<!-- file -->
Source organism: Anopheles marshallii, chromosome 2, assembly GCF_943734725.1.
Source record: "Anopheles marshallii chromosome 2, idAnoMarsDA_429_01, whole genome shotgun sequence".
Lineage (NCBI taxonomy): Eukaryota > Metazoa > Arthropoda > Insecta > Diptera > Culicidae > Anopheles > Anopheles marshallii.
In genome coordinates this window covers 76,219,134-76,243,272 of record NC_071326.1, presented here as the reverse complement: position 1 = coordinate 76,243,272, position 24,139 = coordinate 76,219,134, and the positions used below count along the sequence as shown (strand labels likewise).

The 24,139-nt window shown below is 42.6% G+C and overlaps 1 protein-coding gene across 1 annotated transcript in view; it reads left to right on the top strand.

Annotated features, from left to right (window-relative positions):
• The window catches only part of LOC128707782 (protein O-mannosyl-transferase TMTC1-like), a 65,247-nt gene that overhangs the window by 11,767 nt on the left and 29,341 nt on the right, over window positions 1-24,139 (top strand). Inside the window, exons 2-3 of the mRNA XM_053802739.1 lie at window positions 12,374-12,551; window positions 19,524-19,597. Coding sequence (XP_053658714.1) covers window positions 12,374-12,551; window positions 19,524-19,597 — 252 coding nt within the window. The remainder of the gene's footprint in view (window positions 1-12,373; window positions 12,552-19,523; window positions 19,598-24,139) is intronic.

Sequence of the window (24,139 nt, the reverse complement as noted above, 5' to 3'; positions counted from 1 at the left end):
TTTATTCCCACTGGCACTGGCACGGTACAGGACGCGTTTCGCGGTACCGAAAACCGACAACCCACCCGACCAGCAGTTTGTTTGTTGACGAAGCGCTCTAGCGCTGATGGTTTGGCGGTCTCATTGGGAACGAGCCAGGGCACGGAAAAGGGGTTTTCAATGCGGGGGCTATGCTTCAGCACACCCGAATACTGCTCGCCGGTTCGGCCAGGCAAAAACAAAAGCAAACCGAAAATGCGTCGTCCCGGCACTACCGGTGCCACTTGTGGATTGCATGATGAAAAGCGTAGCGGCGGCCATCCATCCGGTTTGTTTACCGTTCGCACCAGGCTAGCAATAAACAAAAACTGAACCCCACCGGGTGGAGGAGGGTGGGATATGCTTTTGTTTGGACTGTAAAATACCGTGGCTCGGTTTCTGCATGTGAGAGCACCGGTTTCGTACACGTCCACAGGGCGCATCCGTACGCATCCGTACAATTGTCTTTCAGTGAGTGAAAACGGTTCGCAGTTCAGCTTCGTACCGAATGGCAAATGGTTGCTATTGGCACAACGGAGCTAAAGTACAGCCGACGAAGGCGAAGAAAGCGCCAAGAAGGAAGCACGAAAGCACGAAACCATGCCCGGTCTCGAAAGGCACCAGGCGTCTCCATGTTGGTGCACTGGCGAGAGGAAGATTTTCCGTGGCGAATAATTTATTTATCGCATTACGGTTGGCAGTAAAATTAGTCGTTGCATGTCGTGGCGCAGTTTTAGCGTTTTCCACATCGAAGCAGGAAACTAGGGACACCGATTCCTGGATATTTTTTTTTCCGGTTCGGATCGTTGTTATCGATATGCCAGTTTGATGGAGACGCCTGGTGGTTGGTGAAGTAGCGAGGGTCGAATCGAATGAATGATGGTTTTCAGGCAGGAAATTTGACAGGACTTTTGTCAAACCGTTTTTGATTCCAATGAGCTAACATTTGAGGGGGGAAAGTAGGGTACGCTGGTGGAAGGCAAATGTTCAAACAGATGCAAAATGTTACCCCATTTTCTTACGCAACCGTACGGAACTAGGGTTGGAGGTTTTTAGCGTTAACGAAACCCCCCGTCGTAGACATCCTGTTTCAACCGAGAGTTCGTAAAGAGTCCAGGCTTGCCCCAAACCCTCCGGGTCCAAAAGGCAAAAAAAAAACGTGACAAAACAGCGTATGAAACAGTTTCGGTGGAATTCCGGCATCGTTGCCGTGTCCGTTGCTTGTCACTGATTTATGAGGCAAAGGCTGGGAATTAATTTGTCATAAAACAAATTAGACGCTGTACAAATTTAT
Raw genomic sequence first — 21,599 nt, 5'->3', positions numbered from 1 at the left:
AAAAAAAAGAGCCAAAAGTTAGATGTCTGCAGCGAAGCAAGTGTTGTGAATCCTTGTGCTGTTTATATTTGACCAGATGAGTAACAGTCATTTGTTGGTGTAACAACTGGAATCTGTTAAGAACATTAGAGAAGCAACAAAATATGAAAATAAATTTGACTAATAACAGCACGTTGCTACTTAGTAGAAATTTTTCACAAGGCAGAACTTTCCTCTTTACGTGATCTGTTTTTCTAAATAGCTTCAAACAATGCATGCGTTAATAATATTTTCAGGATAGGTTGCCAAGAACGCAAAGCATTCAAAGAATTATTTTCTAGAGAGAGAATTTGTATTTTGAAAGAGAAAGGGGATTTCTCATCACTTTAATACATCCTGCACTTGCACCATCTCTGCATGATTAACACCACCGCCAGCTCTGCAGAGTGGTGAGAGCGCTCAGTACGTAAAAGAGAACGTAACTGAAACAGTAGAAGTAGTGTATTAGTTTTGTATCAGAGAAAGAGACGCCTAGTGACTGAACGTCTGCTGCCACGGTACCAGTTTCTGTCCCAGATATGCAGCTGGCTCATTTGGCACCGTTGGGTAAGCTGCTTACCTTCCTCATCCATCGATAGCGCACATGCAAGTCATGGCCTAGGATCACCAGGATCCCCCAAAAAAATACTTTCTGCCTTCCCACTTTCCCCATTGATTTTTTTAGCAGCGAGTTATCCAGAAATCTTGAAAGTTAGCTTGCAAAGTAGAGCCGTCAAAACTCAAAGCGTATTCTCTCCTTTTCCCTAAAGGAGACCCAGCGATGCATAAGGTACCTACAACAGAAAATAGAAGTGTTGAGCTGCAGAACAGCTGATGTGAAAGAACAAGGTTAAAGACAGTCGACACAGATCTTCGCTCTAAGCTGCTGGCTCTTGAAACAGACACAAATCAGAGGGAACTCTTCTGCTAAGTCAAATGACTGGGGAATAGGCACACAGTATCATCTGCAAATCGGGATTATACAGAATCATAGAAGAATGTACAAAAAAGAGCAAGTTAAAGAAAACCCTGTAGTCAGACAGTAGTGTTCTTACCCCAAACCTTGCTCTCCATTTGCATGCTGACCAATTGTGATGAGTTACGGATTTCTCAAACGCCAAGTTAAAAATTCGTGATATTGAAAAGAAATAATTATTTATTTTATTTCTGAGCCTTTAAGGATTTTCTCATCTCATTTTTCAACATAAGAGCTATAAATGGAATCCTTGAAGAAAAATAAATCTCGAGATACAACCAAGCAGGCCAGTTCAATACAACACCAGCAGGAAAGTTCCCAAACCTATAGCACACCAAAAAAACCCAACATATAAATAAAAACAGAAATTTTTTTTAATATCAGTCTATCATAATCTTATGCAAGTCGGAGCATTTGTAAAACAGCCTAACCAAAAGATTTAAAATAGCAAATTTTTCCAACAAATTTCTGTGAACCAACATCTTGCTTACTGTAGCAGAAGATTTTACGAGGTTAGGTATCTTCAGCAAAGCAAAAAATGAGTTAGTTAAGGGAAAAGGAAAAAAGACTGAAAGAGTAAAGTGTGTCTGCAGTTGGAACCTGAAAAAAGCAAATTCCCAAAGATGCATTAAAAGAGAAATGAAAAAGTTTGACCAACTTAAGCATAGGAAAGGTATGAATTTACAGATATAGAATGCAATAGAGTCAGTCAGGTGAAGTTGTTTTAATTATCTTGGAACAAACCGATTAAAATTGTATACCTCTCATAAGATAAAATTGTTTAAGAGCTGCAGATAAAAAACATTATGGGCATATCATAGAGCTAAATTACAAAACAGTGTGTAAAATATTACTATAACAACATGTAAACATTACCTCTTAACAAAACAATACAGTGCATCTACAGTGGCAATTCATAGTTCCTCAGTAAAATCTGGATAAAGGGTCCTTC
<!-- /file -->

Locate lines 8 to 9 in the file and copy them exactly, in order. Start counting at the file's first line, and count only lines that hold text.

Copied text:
Sequence of the window (24,139 nt, the reverse complement as noted above, 5' to 3'; positions counted from 1 at the left end):
TTTATTCCCACTGGCACTGGCACGGTACAGGACGCGTTTCGCGGTACCGAAAACCGACAACCCACCCGACCAGCAGTTTGTTTGTTGACGAAGCGCTCTAGCGCTGATGGTTTGGCGGTCTCATTGGGAACGAGCCAGGGCACGGAAAAGGGGTTTTCAATGCGGGGGCTATGCTTCAGCACACCCGAATACTGCTCGCCGGTTCGGCCAGGCAAAAACAAAAGCAAACCGAAAATGCGTCGTCCCGGCACTACCGGTGCCACTTGTGGATTGCATGATGAAAAGCGTAGCGGCGGCCATCCATCCGGTTTGTTTACCGTTCGCACCAGGCTAGCAATAAACAAAAACTGAACCCCACCGGGTGGAGGAGGGTGGGATATGCTTTTGTTTGGACTGTAAAATACCGTGGCTCGGTTTCTGCATGTGAGAGCACCGGTTTCGTACACGTCCACAGGGCGCATCCGTACGCATCCGTACAATTGTCTTTCAGTGAGTGAAAACGGTTCGCAGTTCAGCTTCGTACCGAATGGCAAATGGTTGCTATTGGCACAACGGAGCTAAAGTACAGCCGACGAAGGCGAAGAAAGCGCCAAGAAGGAAGCACGAAAGCACGAAACCATGCCCGGTCTCGAAAGGCACCAGGCGTCTCCATGTTGGTGCACTGGCGAGAGGAAGATTTTCCGTGGCGAATAATTTATTTATCGCATTACGGTTGGCAGTAAAATTAGTCGTTGCATGTCGTGGCGCAGTTTTAGCGTTTTCCACATCGAAGCAGGAAACTAGGGACACCGATTCCTGGATATTTTTTTTTCCGGTTCGGATCGTTGTTATCGATATGCCAGTTTGATGGAGACGCCTGGTGGTTGGTGAAGTAGCGAGGGTCGAATCGAATGAATGATGGTTTTCAGGCAGGAAATTTGACAGGACTTTTGTCAAACCGTTTTTGATTCCAATGAGCTAACATTTGAGGGGGGAAAGTAGGGTACGCTGGTGGAAGGCAAATGTTCAAACAGATGCAAAATGTTACCCCATTTTCTTACGCAACCGTACGGAACTAGGGTTGGAGGTTTTTAGCGTTAACGAAACCCCCCGTCGTAGACATCCTGTTTCAACCGAGAGTTCGTAAAGAGTCCAGGCTTGCCCCAAACCCTCCGGGTCCAAAAGGCAAAAAAAAAACGTGACAAAACAGCGTATGAAACAGTTTCGGTGGAATTCCGGCATCGTTGCCGTGTCCGTTGCTTGTCACTGATTTATGAGGCAAAGGCTGGGAATTAATTTGTCATAAAACAAATTAGACGCTGTACAAATTTAT